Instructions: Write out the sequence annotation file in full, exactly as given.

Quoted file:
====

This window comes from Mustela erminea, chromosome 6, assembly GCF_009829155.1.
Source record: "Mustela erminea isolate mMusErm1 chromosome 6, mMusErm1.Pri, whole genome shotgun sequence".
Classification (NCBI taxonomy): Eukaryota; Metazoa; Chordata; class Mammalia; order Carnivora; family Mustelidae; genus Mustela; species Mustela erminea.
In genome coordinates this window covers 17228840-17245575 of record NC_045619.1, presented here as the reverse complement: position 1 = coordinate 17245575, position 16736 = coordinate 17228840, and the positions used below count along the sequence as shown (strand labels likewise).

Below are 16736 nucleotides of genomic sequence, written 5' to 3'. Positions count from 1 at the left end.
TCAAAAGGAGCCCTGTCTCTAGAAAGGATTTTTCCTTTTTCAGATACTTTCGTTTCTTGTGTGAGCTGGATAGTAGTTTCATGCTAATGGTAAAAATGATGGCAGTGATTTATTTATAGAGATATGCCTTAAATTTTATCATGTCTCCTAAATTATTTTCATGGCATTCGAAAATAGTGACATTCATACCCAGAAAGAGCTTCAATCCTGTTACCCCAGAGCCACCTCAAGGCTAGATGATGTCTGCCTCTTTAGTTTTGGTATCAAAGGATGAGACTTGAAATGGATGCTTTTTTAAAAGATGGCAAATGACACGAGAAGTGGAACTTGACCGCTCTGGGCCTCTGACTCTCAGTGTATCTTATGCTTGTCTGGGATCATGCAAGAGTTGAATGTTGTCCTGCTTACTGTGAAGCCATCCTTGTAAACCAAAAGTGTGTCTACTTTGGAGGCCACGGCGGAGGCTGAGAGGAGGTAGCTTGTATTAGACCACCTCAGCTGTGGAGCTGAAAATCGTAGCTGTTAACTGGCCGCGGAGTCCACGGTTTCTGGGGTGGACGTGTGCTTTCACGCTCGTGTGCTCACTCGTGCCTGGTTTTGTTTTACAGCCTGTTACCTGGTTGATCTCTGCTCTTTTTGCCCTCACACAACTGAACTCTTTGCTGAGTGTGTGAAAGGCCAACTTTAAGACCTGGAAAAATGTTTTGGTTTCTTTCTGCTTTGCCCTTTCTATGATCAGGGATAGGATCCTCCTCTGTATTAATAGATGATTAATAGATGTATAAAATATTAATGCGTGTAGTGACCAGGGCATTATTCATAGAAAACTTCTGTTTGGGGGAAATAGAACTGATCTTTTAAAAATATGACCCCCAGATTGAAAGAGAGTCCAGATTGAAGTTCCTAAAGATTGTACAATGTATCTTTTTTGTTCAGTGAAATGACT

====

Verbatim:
This window comes from Mustela erminea, chromosome 6, assembly GCF_009829155.1.
Source record: "Mustela erminea isolate mMusErm1 chromosome 6, mMusErm1.Pri, whole genome shotgun sequence".
Classification (NCBI taxonomy): Eukaryota; Metazoa; Chordata; class Mammalia; order Carnivora; family Mustelidae; genus Mustela; species Mustela erminea.
In genome coordinates this window covers 17228840-17245575 of record NC_045619.1, presented here as the reverse complement: position 1 = coordinate 17245575, position 16736 = coordinate 17228840, and the positions used below count along the sequence as shown (strand labels likewise).

Below are 16736 nucleotides of genomic sequence, written 5' to 3'. Positions count from 1 at the left end.
TCAAAAGGAGCCCTGTCTCTAGAAAGGATTTTTCCTTTTTCAGATACTTTCGTTTCTTGTGTGAGCTGGATAGTAGTTTCATGCTAATGGTAAAAATGATGGCAGTGATTTATTTATAGAGATATGCCTTAAATTTTATCATGTCTCCTAAATTATTTTCATGGCATTCGAAAATAGTGACATTCATACCCAGAAAGAGCTTCAATCCTGTTACCCCAGAGCCACCTCAAGGCTAGATGATGTCTGCCTCTTTAGTTTTGGTATCAAAGGATGAGACTTGAAATGGATGCTTTTTTAAAAGATGGCAAATGACACGAGAAGTGGAACTTGACCGCTCTGGGCCTCTGACTCTCAGTGTATCTTATGCTTGTCTGGGATCATGCAAGAGTTGAATGTTGTCCTGCTTACTGTGAAGCCATCCTTGTAAACCAAAAGTGTGTCTACTTTGGAGGCCACGGCGGAGGCTGAGAGGAGGTAGCTTGTATTAGACCACCTCAGCTGTGGAGCTGAAAATCGTAGCTGTTAACTGGCCGCGGAGTCCACGGTTTCTGGGGTGGACGTGTGCTTTCACGCTCGTGTGCTCACTCGTGCCTGGTTTTGTTTTACAGCCTGTTACCTGGTTGATCTCTGCTCTTTTTGCCCTCACACAACTGAACTCTTTGCTGAGTGTGTGAAAGGCCAACTTTAAGACCTGGAAAAATGTTTTGGTTTCTTTCTGCTTTGCCCTTTCTATGATCAGGGATAGGATCCTCCTCTGTATTAATAGATGATTAATAGATGTATAAAATATTAATGCGTGTAGTGACCAGGGCATTATTCATAGAAAACTTCTGTTTGGGGGAAATAGAACTGATCTTTTAAAAATATGACCCCCAGATTGAAAGAGAGTCCAGATTGAAGTTCCTAAAGATTGTACAATGTATCTTTTTTGTTCAGTGAAATGACT